Tax Breaks for Green Manufacturers Are ExpandedIn recent years, energy-efficient tax breaks have enticed many manufacturers to “go green.” At the end of 2020, The Consolidated Appropriations Act (CAA) was enacted, which includes various provisions that expand and improve certain green tax breaks. Here are five examples that could benefit your company.

1. Energy-Efficient Buildings

Under prior law, a taxpayer could claim a Section 179D deduction of up to $1.80 per square foot for buildings that save at least 50% of the heating and cooling energy. Partial deductions of up to $0.60 per square foot may be available for measures that affect the building envelope, lighting, or heating and cooling systems.

The CAA made this 179D deduction permanent, as it was scheduled to expire after 2020. The law also indexes the amount of the $1.80-per-square-foot deduction limit for inflation.

2. Production Tax Credit

Manufacturers may be in line for the production tax credit (PTC) based on the kilowatt per hour electricity generated at qualified facilities using renewable sources for the first 10 years of production. 

The PTC was scheduled to expire after 2019, but it was extended for another year through 2021 for the following types of facilities: Wind, Closed-loop biomass, Open-loop biomass, Geothermal energy, Landfill gas, Trash, Hydropower, and Marine and hydrokinetic renewable energy.

Your facility may qualify for the PTC if construction begins prior to 2022.

3. Investment Tax Credit

The investment tax credit (ITC) is available for solar and other renewable energy projects. 

The CAA revises the ITC phaseout schedule as follows: 26% for projects started in 2021 and 2022, 22% for projects started in 2023, and 10% for projects that start construction after 2023. A similar phase-out schedule applies to fiber-optic solar, qualified fuel cell, qualified small wind energy property, and qualified energy recovery property. 

Under the CAA, a firm can’t claim the ITC for projects that start construction after 2023.

Manufacturers aren’t under the same level of pressure to begin construction in time to qualify for the ITC With these provisions currently in place. In a related provision, firms may continue to elect to take the ITC in lieu of the PTC if construction begins before 2022. 

4. Offshore Wind Tax Credit

The CAA also extends the ITC for qualified offshore wind facilities that begin construction before 2026. Offshore wind facilities that begin construction from 2017 through 2025 aren’t subject to the usual phase-outs for this credit. Thus, the ITC for offshore wind projects remains at 50%.

IRS Notice 2021-05 provides guidance on these issues. Notably, it creates a 10-year safe-harbor rule for construction to begin.

5. Carbon Sequestration Tax Credit

The carbon sequestration tax credit is available for each metric ton of qualified carbon oxide captured at a plant that meets certain technical requirements. For projects placed in service after February 8, 2018, the credit is claimed over a 12-year period beginning in the year in which the carbon capture equipment is placed in service. The credit ranges from $10 to $50 per metric ton, depending on the date the equipment is placed in service and the processes for capturing the carbon oxide.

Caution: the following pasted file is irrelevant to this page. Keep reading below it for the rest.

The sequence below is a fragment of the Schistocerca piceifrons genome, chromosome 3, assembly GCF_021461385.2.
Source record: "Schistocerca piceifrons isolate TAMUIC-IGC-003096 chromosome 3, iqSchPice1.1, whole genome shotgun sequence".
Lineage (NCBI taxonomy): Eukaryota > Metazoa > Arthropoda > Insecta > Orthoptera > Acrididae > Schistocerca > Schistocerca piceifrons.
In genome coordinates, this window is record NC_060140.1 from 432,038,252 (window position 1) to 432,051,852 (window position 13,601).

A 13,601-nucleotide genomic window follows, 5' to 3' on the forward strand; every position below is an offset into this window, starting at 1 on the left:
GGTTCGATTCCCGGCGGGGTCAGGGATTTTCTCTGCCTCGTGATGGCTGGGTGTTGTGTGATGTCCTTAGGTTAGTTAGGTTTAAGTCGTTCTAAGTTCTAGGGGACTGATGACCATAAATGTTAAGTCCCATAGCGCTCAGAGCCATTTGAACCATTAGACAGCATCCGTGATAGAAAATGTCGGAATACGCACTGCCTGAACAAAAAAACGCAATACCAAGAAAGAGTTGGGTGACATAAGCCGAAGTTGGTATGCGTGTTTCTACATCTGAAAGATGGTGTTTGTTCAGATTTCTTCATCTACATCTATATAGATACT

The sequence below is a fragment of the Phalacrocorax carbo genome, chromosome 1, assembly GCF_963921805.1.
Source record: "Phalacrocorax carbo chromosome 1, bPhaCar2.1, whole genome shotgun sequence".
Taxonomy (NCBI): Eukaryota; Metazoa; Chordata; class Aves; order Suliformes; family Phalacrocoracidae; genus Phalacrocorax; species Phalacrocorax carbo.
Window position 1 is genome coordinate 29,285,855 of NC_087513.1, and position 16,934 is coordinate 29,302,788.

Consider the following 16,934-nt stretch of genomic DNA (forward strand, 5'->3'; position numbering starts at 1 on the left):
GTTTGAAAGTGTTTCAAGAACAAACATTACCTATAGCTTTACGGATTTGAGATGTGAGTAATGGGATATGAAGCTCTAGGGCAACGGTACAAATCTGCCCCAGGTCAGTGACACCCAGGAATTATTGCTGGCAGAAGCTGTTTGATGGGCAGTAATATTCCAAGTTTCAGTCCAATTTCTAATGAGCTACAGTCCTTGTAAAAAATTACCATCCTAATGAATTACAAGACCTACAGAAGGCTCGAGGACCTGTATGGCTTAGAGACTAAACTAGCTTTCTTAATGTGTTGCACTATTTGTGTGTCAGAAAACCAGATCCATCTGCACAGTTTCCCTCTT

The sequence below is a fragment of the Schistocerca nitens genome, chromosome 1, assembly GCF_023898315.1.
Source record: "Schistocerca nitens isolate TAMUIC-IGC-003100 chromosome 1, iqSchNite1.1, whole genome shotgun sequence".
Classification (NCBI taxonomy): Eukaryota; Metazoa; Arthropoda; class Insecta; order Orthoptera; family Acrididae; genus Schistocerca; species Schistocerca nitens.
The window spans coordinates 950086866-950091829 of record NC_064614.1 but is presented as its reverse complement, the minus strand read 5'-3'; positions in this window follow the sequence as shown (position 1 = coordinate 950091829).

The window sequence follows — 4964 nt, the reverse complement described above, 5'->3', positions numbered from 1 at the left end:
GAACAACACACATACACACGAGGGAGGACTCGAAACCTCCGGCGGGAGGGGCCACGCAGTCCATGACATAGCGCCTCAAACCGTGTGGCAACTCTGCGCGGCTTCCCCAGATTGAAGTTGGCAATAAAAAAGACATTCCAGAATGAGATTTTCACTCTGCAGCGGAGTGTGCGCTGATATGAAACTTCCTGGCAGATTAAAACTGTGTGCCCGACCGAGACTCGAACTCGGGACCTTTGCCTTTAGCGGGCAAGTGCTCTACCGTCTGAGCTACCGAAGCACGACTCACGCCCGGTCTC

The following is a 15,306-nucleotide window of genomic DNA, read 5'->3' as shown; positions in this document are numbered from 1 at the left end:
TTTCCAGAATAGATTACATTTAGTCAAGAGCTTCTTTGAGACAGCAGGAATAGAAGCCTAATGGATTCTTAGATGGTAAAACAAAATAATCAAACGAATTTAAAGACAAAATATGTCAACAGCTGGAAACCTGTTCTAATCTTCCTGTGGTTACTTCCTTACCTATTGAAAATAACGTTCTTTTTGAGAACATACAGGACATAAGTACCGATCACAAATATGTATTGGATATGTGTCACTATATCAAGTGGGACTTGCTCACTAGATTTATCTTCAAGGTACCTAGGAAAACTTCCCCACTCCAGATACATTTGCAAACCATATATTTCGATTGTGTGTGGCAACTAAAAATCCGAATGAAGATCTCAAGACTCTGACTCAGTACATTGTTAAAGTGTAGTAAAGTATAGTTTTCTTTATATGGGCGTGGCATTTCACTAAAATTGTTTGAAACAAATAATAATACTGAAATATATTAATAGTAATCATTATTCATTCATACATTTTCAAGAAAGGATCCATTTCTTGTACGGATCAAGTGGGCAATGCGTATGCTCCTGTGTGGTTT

The CAA extends the beginning of the construction date for certain qualified facilities by two years — through 2025 — to qualify for a credit for sequestering qualified carbon oxide disposed of in secure geological storage.

CAA Authorizes New Spending Measures

In addition to extending the deduction for energy-efficient buildings and energy-related tax credits, the CAA authorizes several spending measures to promote renewable energy and reduce carbon emission while stimulating the economy. This includes:

Creating programs to support green technology and advance research and development,

Emphasizing research, development, demonstration, and commercial applications to improve technology and systems relating to waterpower, hydropower, marine energy, hydrothermal, hydroelectric, geothermal, wind energy, and solar energy,

Setting national goals for renewable energy on federal property and establishing a national office to improve coordination among federal agencies,

Prioritizing methods for significantly reducing greenhouse gas emissions and developing carbon removal and improving conversion, use, and storage of carbon dioxide produced from fossil fuels,

Providing a multifaceted program for research, development, and technology used to integrate blue hydrogen technology in the industrial power sector and accounting for carbon capture and storage, and

Establishing a program to test, validate and improve technology and methodology for large-scale removal of carbon dioxide from the atmosphere. 

Finally, the CAA addresses the need for programs to provide technical assistance for reducing industrial emissions. It also calls for an innovation advisory committee to develop strategies for improving productivity and energy efficiency in the manufacturing sector and other industries.

Go Green, Save Green

This is only a summary of five key tax breaks enhanced by the CAA. The Biden administration has indicated support for additional green initiatives, which may translate into more tax breaks for businesses. Please contact your professional advisors concerning your company’s efforts to become more energy efficient.